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Brocky

The finished pictures were at Castlemaine truck show Nov 2016, soon after Ian's team completed the truck. The unpainted bare cab was around 2013, kind of lost track of time, our Mack took about 17 years, from start to finish,  time seemed to pass us by and being a custom job, the end was nothing like what we originally started. That was same for Ian's Princess Diana, Diamond T - not time wise, but what was planned and what Ian completed. When you guys were at Ian's after Alice Springs and then Tony Champion's,  Ian's team then put in a big effort to get it finished for Castlemaine, always a mad rush to finish, but it happened with lots of goodwill and passion. 

We are going to Gatton, Queensland with our Mack for the 100 years of Mack in Australia - 28 & 29 September 2019, should be a big popular Doggie show.

 

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I’ve been messaging with davehummel on this topic because he has done a similar conversion to his, but Here is a pic of my current progress.     I don’t think This steering box would work on a truck with an original axle.   There wouldn’t be enough room to turn to the right very far.    9D8C3F57-0CB5-4CB1-B0AA-313F4E5DCA40.thumb.jpeg.9f0caa9f9f007c24680766e3d43efef7.jpeg

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I mounted mine out closer to the bumper and that gave me the room. the different steering pump I am now using has a valve with three hoses going off it and now the steering is better more feel at road speed.

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I never put my hands on a truck power steering gear so far but I have a couple of points to put in.

1st. Once patiently stydieing description of design of Mercedes G-class steering gear which is too close to what was used on some Russian trucks of mid 60's I found interesting nuance about pressures. The matter was when you steered you activated some pressure in the box which was applied to a piston which moves Pitman arm shaft by some way to turn wheels. It's clear the harder the wheels to move at the time the more pressure you needed. Using that effect that pressure was also provided to some another part (piston or its area?) in the box so when you turn the steering wheel you have to put force against it. Telling different words the resistence of the steering wheel you felt as a "road feeling" was in fact not any force reacted from the road but a force simulated in the steering gearbox specially for the feeling. Sure there was a corellation but those forces were not the same thing. And taking that to account the matter of "blind" steering with some power setup could be in that very wrong design of the unit.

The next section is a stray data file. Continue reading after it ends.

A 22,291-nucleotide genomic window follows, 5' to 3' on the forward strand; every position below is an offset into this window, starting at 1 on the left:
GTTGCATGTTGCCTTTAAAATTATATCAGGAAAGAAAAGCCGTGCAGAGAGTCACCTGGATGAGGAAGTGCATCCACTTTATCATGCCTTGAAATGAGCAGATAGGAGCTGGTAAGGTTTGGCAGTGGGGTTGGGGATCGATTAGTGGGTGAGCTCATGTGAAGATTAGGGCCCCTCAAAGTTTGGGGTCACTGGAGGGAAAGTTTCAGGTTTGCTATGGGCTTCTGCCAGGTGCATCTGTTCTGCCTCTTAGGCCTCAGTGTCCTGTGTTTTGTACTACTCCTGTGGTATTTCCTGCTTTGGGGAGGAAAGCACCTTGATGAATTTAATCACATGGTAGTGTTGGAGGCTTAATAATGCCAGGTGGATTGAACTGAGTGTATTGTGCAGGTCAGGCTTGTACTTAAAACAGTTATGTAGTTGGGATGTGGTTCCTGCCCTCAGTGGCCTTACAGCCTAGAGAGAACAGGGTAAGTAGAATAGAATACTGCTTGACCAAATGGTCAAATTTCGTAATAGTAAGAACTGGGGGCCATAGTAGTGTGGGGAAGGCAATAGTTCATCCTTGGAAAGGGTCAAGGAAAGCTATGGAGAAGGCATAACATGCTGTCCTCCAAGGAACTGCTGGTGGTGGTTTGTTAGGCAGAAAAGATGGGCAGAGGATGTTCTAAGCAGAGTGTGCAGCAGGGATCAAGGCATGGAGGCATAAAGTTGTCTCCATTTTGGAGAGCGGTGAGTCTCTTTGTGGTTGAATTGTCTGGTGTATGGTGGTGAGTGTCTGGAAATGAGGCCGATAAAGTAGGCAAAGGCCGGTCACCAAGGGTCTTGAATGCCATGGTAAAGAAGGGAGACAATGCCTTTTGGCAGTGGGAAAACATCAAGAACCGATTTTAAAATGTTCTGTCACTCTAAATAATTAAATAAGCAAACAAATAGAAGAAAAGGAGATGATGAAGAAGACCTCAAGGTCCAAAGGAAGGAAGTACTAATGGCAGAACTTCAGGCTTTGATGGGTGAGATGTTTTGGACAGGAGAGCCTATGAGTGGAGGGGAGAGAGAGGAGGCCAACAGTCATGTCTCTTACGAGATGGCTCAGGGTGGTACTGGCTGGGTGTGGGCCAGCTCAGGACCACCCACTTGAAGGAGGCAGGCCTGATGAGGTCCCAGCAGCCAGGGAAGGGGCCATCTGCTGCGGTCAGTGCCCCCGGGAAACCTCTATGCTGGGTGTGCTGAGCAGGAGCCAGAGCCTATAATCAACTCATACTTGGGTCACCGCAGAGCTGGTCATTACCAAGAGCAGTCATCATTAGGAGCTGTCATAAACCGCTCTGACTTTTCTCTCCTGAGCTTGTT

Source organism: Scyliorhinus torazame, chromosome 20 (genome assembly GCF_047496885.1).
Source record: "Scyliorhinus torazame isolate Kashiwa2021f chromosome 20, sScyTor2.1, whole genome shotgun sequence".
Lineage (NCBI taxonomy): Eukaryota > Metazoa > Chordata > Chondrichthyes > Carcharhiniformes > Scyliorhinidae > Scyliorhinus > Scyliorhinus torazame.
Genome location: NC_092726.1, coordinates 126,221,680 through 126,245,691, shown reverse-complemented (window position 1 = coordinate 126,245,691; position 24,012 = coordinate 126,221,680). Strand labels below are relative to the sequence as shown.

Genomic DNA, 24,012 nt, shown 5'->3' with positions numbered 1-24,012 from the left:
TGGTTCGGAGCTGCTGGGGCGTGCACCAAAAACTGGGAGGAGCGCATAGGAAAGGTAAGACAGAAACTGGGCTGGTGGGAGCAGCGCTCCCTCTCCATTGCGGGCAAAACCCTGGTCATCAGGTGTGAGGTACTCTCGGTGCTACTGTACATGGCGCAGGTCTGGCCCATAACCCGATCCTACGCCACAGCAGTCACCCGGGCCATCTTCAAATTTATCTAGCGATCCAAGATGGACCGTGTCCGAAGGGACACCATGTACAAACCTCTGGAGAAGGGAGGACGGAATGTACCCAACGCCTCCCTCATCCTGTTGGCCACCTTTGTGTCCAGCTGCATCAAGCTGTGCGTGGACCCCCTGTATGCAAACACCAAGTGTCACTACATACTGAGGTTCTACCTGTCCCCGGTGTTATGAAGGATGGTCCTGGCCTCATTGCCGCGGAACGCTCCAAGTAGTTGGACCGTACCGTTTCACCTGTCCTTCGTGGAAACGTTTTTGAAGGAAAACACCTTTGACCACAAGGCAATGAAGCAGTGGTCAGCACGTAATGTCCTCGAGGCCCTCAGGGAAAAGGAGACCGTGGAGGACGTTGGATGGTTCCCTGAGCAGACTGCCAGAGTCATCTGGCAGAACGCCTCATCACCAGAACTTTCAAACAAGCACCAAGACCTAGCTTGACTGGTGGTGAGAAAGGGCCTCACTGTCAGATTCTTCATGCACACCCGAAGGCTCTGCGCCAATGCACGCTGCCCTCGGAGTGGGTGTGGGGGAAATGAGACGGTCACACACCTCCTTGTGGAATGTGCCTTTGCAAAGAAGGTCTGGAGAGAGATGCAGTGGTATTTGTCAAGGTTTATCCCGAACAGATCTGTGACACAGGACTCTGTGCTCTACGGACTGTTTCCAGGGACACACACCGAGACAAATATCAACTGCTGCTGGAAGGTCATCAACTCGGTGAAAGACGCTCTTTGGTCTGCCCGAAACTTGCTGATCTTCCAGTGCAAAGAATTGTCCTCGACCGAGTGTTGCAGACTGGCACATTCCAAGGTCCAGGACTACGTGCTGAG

2nd. Once I looked over design of early KrAZ truck powersteering which was an air assist I noted it had a power cylinder at the right of the truck and a drag link with a valve assembly at the left attached to a mechanical gear. Pretty sure I saw something similar on Western RL-model Mack but with hydraulic cylinder not air. Nevermind. The function of the system is you turn the wheel in the cab you move the drag link and there are control valves which are spring loaded by some way. If you drive down a highway or steer on ice just a few resistance goes from front wheels so valve springs don't compress enough to open valves. This means the power cylinder doesn't get any pressure so doesn't effect wheels to steer at all. And you steer just like (and in fact by) mechanical gear. As greater resistace to steer the road gives you the more force you have to apply to the sterring wheel. At certain point the force gets to the level of the valve spring to compress so valve opens supplying oil to the power cylinder and it helps. As long as you continue steering or even doing it faster the greater pressure gets to the assistance. If you stop sterring the valve spring looses application, depresses and closes the valve.

What's interesting to us in that is an integrated power steering gear also has valves iside. And also has springs in those valves. Othervise it just couldn't figure when to start to assist. Mercedes G-model gear has them I know. So way to correct a power steering feeling is to play with the valve spring hardness. And not with fluid pressure or volume.

Worth to admitt a man should be careful tuning a power steering. Since if you put settings wrong your wheels could start turning themself at some time. And they wouldn't mind you're standing parked or doing 60MPH down a highway.

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Никогда не бывает слишком много грузовиков! leversole 11.2012

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Quote

 

I now have a pump that was on a mack firetruck the steering box came off a mack firetruck and the front axle is the one that was on my b

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Ford trucks used a power steering setup that had two hydraulic cylinders on the truck so did a lot of farm equipment it was the change from true manual to an internal hydro steering box that came later. john deere had a setup on there garden tractors on the order of the drag length cylinder controlling pressure one way or the other. Back an air steering truck down a curvy road and tell me you love it.

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18 hours ago, Freightrain said:

Vlad, power assist was popular in the 60's even with cars.  The drag link had a control spool in it that controlled a cylinder to help steer.  The Air o Matic in trucks was similar using air.  I have it on my truck, as a simplier way to add power steering without all the fabrication work.  It has its downfalls, but I say better then nothing.  My unit was in good shape so I hope to get many years out of it.

Like this conversation, even hydraulic power steering can have problems too.

Larry, please explain me one thing. Do you have the Air o Matic in operation all the time when you drive or switch it on only when you need it such as parking lot maneuvering and so on?


Никогда не бывает слишком много грузовиков! leversole 11.2012